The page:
What is causing such confusion and dismay is what I perceive to be purposeful manipulation of the markets, as well as the purposeful and doomed manipulation of the capitalistic, free market and legal underpinnings that have established said markets successes in the past. This cannot go on forever, and as a matter of fact it really just makes the day of reckoning that much worse. I actually doubt it can go on much longer. Reference the all so successful Japanese banks after a decade of their government's market warping assistance (see For those who believe the government can prop up the banks...). There are practically none left.

This rant ends as my exploration of this Bloomberg article begins, case in point as the chickens come home to roost. For all of those who feel the government and system is corrupt beyond repair, I bring you: Bank of America's Lewis May Face SEC Review of Merrill Disclosure to Cuomo

 April 24 (Bloomberg) -- Bank of America Corp. Chief Executive Officer Kenneth D. Lewis may face scrutiny by the U.S. Securities and Exchange Commission for failing to disclose mounting losses at Merrill Lynch & Co. because of pressure from federal regulators to complete the takeover. "May face scrutiny"??? Isn't that thier job!

“We have been actively reviewing the disclosure surrounding the merger between Bank of America and Merrill Lynch,” said agency spokesman John Nester. “The issues identified in New York Attorney General Andrew Cuomo’s letter are part of our review.”

Cuomo revealed in a letter yesterday to Congress and federal regulators that Lewis testified in December that then- Treasury Secretary Henry Paulson may have threatened to remove the bank’s management and directors if the lender tried to back out of buying Merrill. Lewis said he was instructed by federal officials not to disclose Merrill’s losses, his desire to back out of the merger or the intervention of regulators, according to Cuomo. So, now we are all clear as to whether the government will go to extreme lengths to hide the extent that the trainwreck which is the US banking system is actually damaged. We know have it as a downloadable PDF document. See pdf  Cuomo Letter Regarding Ken Lewis 2009-04-24 06:22:59 2.33 Mb.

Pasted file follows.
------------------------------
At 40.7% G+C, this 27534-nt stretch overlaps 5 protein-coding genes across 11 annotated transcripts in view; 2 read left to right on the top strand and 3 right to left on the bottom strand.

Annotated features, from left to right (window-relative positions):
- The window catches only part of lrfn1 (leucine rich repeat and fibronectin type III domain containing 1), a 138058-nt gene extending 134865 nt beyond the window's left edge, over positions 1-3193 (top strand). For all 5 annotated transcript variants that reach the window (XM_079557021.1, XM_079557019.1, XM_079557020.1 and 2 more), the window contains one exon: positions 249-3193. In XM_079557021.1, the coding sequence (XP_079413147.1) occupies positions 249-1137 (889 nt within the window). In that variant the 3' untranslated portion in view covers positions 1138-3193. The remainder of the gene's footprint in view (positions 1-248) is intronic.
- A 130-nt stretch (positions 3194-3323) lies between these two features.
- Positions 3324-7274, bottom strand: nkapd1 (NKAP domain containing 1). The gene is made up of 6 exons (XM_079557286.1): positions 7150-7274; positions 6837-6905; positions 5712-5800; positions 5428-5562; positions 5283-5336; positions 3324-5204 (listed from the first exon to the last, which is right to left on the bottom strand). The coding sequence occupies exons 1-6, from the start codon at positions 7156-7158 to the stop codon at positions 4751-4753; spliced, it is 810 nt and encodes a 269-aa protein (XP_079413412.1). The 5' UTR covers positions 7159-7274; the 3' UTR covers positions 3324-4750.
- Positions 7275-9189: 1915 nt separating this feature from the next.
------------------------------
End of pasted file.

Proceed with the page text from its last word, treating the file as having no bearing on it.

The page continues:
Former SEC Chairman Harvey Pitt said he has “no doubt” the agency will investigate. Lewis was obligated to make full disclosure to shareholders even with the regulators’ pressure, Pitt said in a Bloomberg Television interview.

“At least he could have demonstrated he was acting at the request of an official of the U.S. government,” Pitt said. Oh, I broke the law because a law breaker told me to do so!

The allegations in Cuomo’s letter suggest Paulson and other policy makers may have resorted to breaking securities laws to protect a fragile financial system, according to Peter Sorrentino, a senior portfolio manager at Cincinnati-based Huntington Asset Advisors, which has about $13.3 billion under management and doesn’t own stock in Charlotte, North Carolina- based Bank of America."Suggested"!!!! They blatantly told the CEO to conceal the fact that Merrill Lynch, the largest brokerage in the world was collapsing. They overtly concealed the fact the fact that they felt BofA was on insecure footing as a viable bank! And the best you can get from this is "Suggesting"??? For those that were short ML and felt burned by the unusually high purchase premium, well there you go. All you had to do was roll our shorts over to BAC and you would have been vindicated. For all of you long any of those stocks under the mistaken and misguided impression that the SEC would somehow enforce truth, honesty and transparecny in securities markets, well now you know where all of your money has been disappearing to!

‘Clear Violation’

“Everyone involved knew that was a clear violation, that’s material non-public information, so basically we just closed the rule book during the crisis and said we don’t care, we need to keep the lights on, and we’ll deal with that manana,” Sorrentino said. “Logic went out the window and they were just acting out of fear,” he said. It was “completely panic mode.” I think you are being too kind. It was dishonesty, to say the least.

Both Paulson and Federal Reserve Chairman Ben S. Bernanke said they hadn’t advised Lewis to conceal Merrill’s mounting losses from his shareholders. Surrrre!!!

“Questions of Bank of America’s disclosures were left up to Bank of America,” Paulson said in a statement e-mailed to Bloomberg by Michele Davis of the Brunswick Group, a corporate communications company. Of course, and the 9 mm barrel imprint is still in Lewis's temple. Now, who would you believe, Lewis or Paulson. Do search on BoomBustBlog for Paulson's name and read the articles. See how honest, consistent and trustworthy he has been. Shock and awe, man... Shock and awe.

Davis later issued another statement from Paulson:

“Secretary Paulson does not take exception with the Attorney General’s characterization of his conversation with Ken Lewis. His prediction of what could happen to Lewis and the Board was his language, but based on what he knew to be the Fed’s strong opposition to Bank of America attempting to renounce the deal.” Wait a minute, isn't that basically a contradiction to what was just stated in the previous full paragraph???